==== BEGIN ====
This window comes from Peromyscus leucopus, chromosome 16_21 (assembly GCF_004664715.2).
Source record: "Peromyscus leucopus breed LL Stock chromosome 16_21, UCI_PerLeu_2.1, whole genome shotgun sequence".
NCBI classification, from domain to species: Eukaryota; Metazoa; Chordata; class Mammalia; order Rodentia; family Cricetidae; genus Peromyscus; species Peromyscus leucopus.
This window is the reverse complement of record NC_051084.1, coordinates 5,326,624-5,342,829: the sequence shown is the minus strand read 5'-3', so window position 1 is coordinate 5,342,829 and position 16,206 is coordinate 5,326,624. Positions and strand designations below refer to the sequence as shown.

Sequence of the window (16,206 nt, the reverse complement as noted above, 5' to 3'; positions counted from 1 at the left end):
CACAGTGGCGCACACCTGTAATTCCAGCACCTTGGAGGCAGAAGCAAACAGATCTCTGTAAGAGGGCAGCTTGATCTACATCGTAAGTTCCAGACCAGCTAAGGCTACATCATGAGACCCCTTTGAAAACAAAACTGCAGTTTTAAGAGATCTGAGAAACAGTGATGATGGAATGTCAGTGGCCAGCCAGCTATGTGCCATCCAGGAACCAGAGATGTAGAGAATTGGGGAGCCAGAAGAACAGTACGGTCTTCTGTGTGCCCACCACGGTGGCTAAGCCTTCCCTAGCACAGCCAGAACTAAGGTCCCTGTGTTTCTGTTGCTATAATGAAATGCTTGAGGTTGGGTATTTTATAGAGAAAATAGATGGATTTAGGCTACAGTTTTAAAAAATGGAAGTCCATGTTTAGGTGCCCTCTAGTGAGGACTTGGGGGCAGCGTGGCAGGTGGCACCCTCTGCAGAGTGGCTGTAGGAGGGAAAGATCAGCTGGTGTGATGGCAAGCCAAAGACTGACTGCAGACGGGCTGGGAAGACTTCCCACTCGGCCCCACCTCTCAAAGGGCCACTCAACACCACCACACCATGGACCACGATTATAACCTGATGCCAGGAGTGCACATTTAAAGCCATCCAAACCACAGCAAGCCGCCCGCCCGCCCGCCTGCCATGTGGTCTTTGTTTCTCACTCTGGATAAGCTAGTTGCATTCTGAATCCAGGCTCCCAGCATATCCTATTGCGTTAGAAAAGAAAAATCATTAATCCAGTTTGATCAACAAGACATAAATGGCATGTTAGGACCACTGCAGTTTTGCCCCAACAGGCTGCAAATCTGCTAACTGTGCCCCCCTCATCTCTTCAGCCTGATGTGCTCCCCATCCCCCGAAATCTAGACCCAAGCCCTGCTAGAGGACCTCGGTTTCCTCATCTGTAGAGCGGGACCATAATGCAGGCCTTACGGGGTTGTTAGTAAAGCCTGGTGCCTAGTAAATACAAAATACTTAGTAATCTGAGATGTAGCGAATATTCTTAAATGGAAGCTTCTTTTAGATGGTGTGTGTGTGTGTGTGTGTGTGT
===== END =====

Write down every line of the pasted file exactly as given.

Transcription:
This window comes from Peromyscus leucopus, chromosome 16_21 (assembly GCF_004664715.2).
Source record: "Peromyscus leucopus breed LL Stock chromosome 16_21, UCI_PerLeu_2.1, whole genome shotgun sequence".
NCBI classification, from domain to species: Eukaryota; Metazoa; Chordata; class Mammalia; order Rodentia; family Cricetidae; genus Peromyscus; species Peromyscus leucopus.
This window is the reverse complement of record NC_051084.1, coordinates 5,326,624-5,342,829: the sequence shown is the minus strand read 5'-3', so window position 1 is coordinate 5,342,829 and position 16,206 is coordinate 5,326,624. Positions and strand designations below refer to the sequence as shown.

Sequence of the window (16,206 nt, the reverse complement as noted above, 5' to 3'; positions counted from 1 at the left end):
CACAGTGGCGCACACCTGTAATTCCAGCACCTTGGAGGCAGAAGCAAACAGATCTCTGTAAGAGGGCAGCTTGATCTACATCGTAAGTTCCAGACCAGCTAAGGCTACATCATGAGACCCCTTTGAAAACAAAACTGCAGTTTTAAGAGATCTGAGAAACAGTGATGATGGAATGTCAGTGGCCAGCCAGCTATGTGCCATCCAGGAACCAGAGATGTAGAGAATTGGGGAGCCAGAAGAACAGTACGGTCTTCTGTGTGCCCACCACGGTGGCTAAGCCTTCCCTAGCACAGCCAGAACTAAGGTCCCTGTGTTTCTGTTGCTATAATGAAATGCTTGAGGTTGGGTATTTTATAGAGAAAATAGATGGATTTAGGCTACAGTTTTAAAAAATGGAAGTCCATGTTTAGGTGCCCTCTAGTGAGGACTTGGGGGCAGCGTGGCAGGTGGCACCCTCTGCAGAGTGGCTGTAGGAGGGAAAGATCAGCTGGTGTGATGGCAAGCCAAAGACTGACTGCAGACGGGCTGGGAAGACTTCCCACTCGGCCCCACCTCTCAAAGGGCCACTCAACACCACCACACCATGGACCACGATTATAACCTGATGCCAGGAGTGCACATTTAAAGCCATCCAAACCACAGCAAGCCGCCCGCCCGCCCGCCTGCCATGTGGTCTTTGTTTCTCACTCTGGATAAGCTAGTTGCATTCTGAATCCAGGCTCCCAGCATATCCTATTGCGTTAGAAAAGAAAAATCATTAATCCAGTTTGATCAACAAGACATAAATGGCATGTTAGGACCACTGCAGTTTTGCCCCAACAGGCTGCAAATCTGCTAACTGTGCCCCCCTCATCTCTTCAGCCTGATGTGCTCCCCATCCCCCGAAATCTAGACCCAAGCCCTGCTAGAGGACCTCGGTTTCCTCATCTGTAGAGCGGGACCATAATGCAGGCCTTACGGGGTTGTTAGTAAAGCCTGGTGCCTAGTAAATACAAAATACTTAGTAATCTGAGATGTAGCGAATATTCTTAAATGGAAGCTTCTTTTAGATGGTGTGTGTGTGTGTGTGTGTGTGT